Deesky
5 / 5 (5) Nov 15, 2011
The legislation has received the backing of Hollywood, the music industry

No kidding, since the pressure to legislate was instigated by the very same industries!
CreepyD
5 / 5 (4) Nov 16, 2011
They need to stop trying to control what can't be controlled and make money in other ways. Adapt or go out of business, simples.
There must be a way of still making cash from pirated downloads and such (oh wait they do already).
CHollman82
2.7 / 5 (12) Nov 16, 2011
The country is digging itself into a hole of debt that it will never climb out of, our currency is devaluing so fast I'd rather carry Canadian currency (living close to the border with Canada this is an option for me), and we are slipping behind every other developed nation in the world in terms of education but what do we choose to spend our time and efforts on... helping the huge multinational record labels and movie houses maintain multi-billion dollar profits.

Corruption will ruin this country. The government should have no part in this, it only does so because the aforementioned entities hold significant political sway due to their massive wealth which they use to buy politicians that will push their agenda.
shwhjw
1 / 5 (3) Nov 16, 2011
There must be a way of still making cash from pirated downloads and such (oh wait they do already).


The thing that bugs me the most is that every pirate copy represents a lost sale. If I wanted to find one particular 5-second clip of Bill Bailey on Youtube, I'm not going to go and buy the box set of Buzzcocks just for that, am I?
Royale
5 / 5 (2) Nov 16, 2011
You're right shwhjw. I know one person that pirates EVERYTHING. All digital media. The bottom line for him, though, is he wouldn't buy any of it even if there was no such thing as pirating.
I personally choose to pay for netflix but I won't get HBO just for True Blood, I won't get Showtime just for Weeds and Dexter. They're not lost sales in any way. As a matter of fact I could argue that my word of mouth from those shows I wouldn't otherwise watch has actually helped them.
btb101
5 / 5 (4) Nov 16, 2011
why is it that you can test drive a car but you can not listen to an album in full?
why is it that your next home can be throughly inspected but you can not watch a movie before you have to pay for it?
why is that that demo games and software are always better than the final product but you won't know that til you buy it...

any person who pirates software, music, films will tell you.. they only beta-test. if the product is as good as the hype..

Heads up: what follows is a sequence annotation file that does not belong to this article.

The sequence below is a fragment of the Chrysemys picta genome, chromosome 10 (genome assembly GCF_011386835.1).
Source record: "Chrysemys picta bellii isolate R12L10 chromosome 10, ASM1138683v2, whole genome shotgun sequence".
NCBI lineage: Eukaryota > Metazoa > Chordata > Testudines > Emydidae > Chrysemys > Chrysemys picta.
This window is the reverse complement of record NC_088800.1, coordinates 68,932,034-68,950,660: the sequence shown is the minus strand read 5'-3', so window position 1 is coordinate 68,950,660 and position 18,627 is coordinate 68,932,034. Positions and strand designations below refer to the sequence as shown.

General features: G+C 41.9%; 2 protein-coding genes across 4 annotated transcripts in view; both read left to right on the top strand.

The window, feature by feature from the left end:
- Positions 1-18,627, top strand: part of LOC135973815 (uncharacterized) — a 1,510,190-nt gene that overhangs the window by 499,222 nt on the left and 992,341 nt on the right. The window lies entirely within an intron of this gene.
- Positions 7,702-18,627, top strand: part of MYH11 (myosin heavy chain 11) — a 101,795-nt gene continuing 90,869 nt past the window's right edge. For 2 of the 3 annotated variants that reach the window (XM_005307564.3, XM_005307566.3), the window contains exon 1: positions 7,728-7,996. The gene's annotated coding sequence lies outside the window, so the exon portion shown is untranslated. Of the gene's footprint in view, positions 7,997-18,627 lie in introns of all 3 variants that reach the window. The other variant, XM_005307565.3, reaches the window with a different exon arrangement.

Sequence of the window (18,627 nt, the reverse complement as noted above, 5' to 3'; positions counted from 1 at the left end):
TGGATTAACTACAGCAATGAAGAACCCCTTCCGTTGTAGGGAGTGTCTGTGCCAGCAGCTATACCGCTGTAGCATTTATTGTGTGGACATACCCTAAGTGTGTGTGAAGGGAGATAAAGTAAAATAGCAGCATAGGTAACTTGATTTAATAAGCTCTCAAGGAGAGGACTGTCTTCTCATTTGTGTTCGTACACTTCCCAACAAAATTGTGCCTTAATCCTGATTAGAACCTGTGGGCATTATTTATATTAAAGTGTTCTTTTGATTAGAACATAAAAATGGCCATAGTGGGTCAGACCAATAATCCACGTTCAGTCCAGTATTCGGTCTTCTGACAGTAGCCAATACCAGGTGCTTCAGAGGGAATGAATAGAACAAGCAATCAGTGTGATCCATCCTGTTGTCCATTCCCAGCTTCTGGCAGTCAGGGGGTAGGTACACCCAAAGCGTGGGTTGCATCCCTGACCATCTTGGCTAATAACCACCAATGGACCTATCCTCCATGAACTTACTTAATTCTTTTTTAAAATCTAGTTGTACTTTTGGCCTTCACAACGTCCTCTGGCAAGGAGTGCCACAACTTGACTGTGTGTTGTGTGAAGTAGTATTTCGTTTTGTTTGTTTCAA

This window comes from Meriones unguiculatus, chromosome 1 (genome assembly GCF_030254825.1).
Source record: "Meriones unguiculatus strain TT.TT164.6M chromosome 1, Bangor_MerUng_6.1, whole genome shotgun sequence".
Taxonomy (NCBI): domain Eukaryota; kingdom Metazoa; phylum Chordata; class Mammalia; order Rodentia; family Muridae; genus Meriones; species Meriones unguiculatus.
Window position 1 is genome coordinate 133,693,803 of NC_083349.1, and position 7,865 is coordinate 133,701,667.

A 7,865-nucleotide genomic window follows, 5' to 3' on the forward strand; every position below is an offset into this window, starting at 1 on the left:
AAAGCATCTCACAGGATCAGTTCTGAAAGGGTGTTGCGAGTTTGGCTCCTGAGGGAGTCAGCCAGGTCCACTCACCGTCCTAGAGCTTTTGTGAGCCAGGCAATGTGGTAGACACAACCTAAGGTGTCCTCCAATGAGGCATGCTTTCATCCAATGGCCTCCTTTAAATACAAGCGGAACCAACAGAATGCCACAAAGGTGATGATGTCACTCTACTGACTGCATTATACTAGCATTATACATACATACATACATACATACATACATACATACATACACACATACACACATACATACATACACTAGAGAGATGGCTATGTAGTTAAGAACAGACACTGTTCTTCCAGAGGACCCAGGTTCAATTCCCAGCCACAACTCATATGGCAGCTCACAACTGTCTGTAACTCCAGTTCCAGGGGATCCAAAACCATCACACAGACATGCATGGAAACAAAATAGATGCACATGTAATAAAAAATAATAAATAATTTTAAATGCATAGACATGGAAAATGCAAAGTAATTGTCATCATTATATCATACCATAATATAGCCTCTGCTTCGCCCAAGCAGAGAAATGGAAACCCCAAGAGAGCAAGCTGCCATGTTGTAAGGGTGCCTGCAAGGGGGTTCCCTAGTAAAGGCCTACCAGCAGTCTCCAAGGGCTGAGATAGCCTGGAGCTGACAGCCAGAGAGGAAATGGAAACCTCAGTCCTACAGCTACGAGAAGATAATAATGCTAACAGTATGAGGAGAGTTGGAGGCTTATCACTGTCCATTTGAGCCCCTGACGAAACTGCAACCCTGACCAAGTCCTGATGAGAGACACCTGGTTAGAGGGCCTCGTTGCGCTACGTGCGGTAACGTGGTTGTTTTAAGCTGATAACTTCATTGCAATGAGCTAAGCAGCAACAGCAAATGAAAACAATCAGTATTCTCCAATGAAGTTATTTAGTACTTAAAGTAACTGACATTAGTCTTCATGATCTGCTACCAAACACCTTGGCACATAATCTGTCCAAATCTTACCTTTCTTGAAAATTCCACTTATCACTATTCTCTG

they would buy it.
mw3 made $400 mil on day of release. and you can still find it on pirate sites.
if they marketed good items not rubbish more people would be inclined to buy, not download.
CHollman82
1.4 / 5 (9) Nov 16, 2011
Exactly, Battlefield 3 for example had 3 million pre-orders and 10 million copies shipped in the first 3 days. That's 500,000,000 in sales in THREE DAYS... and it is widely available to pirate for both PC and PS3.

Skyrim is set to sell $450,000,000 worth in it's first week as well, and that was available to pirate several days before it's release, I know because I got it just so I could play it before it was actually released.
Nerdyguy
1 / 5 (3) Nov 16, 2011
why is it that you can test drive a car but you can not listen to an album in full?
why is it that your next home can be throughly inspected but you can not watch a movie before you have to pay for it?
why is that that demo games and software are always better than the final product but you won't know that til you buy it...

any person who pirates software, music, films will tell you.. they only beta-test. if the product is as good as the hype..
they would buy it.
mw3 made $400 mil on day of release. and you can still find it on pirate sites.
if they marketed good items not rubbish more people would be inclined to buy, not download.


Whenever I hear this kind of crap, I just pretend that the people saying it must be very young (teen or preteen), and that they will eventually grow up and stop believing that their "belief" that it's OK equates to it actually being OK.